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Analysts say either candidate could gain traction by appealing to moderates.
Wednesday, September 25, 2013
For those of you tired of sizing up the leading candidates for governor based upon the 30-second attack ads each has aired against the other for the past six months, tonight should be a treat.
For only the second time, Democrat Terry McAuliffe and Republican Ken Cuccinelli will appear face-to-face in a debate this evening. The live debate, sponsored by the Fairfax County Chamber of Commerce, will air locally on NBC affiliates and public television at 7 p.m.
Tonight’s close encounter with the candidates could be the most critical of a long and bloody political season that culminates just six weeks from now on Election Day, Nov. 5.
Many voters only focus on political contests following Labor Day, and recent polls suggest a race that is far from over. McAuliffe had a 3 percentage point lead, within the margin of error, over Cuccinelli in a Quinnipiac University poll released last week.
But a Washington Post poll released Monday showed McAuliffe leading 47-39, largely due to an increase in support from female voters.
Lurking somewhere offstage tonight will be Robert Sarvis, the Libertarian candidate who drew 10 percent support in the Washington Post poll. Sarvis was not invited to participate in tonight’s encounter.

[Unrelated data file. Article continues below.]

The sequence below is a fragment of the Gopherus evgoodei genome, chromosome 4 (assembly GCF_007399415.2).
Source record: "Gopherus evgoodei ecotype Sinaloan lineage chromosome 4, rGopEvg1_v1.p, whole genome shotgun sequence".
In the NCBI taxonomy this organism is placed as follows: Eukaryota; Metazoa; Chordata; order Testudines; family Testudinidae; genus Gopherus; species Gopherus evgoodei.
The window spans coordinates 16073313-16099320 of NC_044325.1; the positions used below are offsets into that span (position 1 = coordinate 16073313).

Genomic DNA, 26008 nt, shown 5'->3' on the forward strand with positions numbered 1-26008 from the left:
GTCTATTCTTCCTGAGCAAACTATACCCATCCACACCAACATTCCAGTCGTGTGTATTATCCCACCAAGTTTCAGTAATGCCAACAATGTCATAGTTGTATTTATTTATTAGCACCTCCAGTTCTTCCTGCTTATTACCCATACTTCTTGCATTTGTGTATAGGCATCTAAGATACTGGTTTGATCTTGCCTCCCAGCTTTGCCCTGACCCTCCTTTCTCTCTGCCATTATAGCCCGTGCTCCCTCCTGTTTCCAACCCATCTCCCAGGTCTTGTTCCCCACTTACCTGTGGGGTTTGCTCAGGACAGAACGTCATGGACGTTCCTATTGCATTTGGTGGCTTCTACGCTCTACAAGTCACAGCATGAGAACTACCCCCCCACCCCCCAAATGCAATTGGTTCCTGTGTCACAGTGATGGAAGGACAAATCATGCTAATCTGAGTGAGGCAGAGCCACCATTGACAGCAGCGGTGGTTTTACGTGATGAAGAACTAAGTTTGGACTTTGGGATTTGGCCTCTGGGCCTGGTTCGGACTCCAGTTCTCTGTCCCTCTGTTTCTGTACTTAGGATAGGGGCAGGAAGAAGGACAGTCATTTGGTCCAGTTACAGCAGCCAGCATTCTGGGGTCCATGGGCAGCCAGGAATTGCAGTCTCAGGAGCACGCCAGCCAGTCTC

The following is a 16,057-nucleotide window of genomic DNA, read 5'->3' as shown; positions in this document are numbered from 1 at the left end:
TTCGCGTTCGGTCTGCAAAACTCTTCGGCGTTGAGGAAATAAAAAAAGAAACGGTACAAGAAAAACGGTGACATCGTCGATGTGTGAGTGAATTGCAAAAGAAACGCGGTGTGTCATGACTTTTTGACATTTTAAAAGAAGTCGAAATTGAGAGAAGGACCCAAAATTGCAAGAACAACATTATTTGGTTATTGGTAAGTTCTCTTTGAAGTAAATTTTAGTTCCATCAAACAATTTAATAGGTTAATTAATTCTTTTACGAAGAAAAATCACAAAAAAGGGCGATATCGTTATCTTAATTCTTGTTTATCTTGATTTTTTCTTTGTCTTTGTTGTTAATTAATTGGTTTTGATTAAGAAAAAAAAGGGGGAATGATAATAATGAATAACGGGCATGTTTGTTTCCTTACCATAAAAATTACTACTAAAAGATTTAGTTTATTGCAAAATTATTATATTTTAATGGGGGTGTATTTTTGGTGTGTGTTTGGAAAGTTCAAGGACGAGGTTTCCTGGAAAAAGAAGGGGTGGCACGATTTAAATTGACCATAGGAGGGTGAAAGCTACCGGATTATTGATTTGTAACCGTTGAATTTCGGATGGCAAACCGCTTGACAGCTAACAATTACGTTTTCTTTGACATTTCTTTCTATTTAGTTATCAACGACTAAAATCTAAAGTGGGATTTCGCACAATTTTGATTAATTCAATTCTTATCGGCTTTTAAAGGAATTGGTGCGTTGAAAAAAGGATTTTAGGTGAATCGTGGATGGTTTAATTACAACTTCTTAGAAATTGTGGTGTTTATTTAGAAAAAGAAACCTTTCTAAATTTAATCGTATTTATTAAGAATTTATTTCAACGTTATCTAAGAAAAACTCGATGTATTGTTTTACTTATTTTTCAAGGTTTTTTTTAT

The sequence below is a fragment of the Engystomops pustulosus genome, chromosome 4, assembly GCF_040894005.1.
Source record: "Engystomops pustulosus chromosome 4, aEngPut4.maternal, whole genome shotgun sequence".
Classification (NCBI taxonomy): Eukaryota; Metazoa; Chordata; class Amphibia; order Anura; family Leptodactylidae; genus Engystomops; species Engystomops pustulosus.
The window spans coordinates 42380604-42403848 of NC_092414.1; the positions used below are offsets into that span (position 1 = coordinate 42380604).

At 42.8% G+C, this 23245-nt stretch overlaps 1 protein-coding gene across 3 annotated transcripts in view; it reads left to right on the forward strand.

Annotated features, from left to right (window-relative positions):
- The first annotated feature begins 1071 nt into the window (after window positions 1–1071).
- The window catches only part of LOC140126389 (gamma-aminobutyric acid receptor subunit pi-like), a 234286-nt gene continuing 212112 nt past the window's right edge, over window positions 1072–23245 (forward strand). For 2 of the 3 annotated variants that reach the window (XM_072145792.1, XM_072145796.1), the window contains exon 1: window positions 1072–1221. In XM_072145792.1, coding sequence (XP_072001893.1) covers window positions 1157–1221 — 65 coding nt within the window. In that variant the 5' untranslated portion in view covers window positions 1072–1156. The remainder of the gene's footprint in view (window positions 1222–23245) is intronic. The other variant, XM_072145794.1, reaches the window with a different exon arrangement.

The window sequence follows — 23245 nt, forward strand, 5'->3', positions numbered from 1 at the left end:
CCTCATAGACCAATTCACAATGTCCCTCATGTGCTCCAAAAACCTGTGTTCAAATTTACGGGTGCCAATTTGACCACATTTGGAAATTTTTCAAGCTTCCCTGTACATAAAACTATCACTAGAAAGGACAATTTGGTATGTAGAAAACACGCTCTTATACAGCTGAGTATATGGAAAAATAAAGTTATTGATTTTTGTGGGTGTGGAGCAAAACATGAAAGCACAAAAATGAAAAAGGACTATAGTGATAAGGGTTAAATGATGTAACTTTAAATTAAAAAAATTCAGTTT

Analysts say debates are one of the last chances for campaigns to turn around their narratives.
“The few remaining undecided voters are likely to be swayed by issues and competence, not by partisanship,” said Stephen Farnsworth, a politics professor at the University of Mary Washington. “The partisan voters made their minds up long ago.”
But unless a candidate makes a gaffe that ends up in a rival’s television ad, the effects can fade rather quickly, said Larry Sabato, director of the Center for Politics at the University of Virginia.
“Remember the first 2012 presidential debate that Romney won hands down? The upside for him was gone in about a week,” he said.
In the days leading to tonight’s showdown, both campaigns have sought traction on issues that appeal to their base and disparage their opponent.
McAuliffe has touted endorsements from 30 prominent Republicans as evidence of his bipartisan appeal.
Cuccinelli can lay claim to endorsements from the Northern Virginia Technology Council’s political arm, TechPAC, and by the Republican-leaning National Federation of Independent Business, which backed him Tuesday.
Both candidates are expected to take shots on ethical fronts.
McAuliffe will hit Cuccinelli on the conflicts he faces running for governor while remaining in office. He also is likely to note Cuccinelli’s connection to Star Scientific CEO Jonnie Williams, the central figure in the gift investigations of Gov. Bob McDonnell. Williams also provided gifts to the attorney general while the Star CEO had business before the state.
Cuccinelli will likely hit McAuliffe on his job claims and lobbying efforts on behalf of GreenTech Automotive — the struggling electric car company that the Democrat located in Mississippi and reportedly left last December. GreenTech is now under federal investigation related to its use of visas to attract foreign investors.
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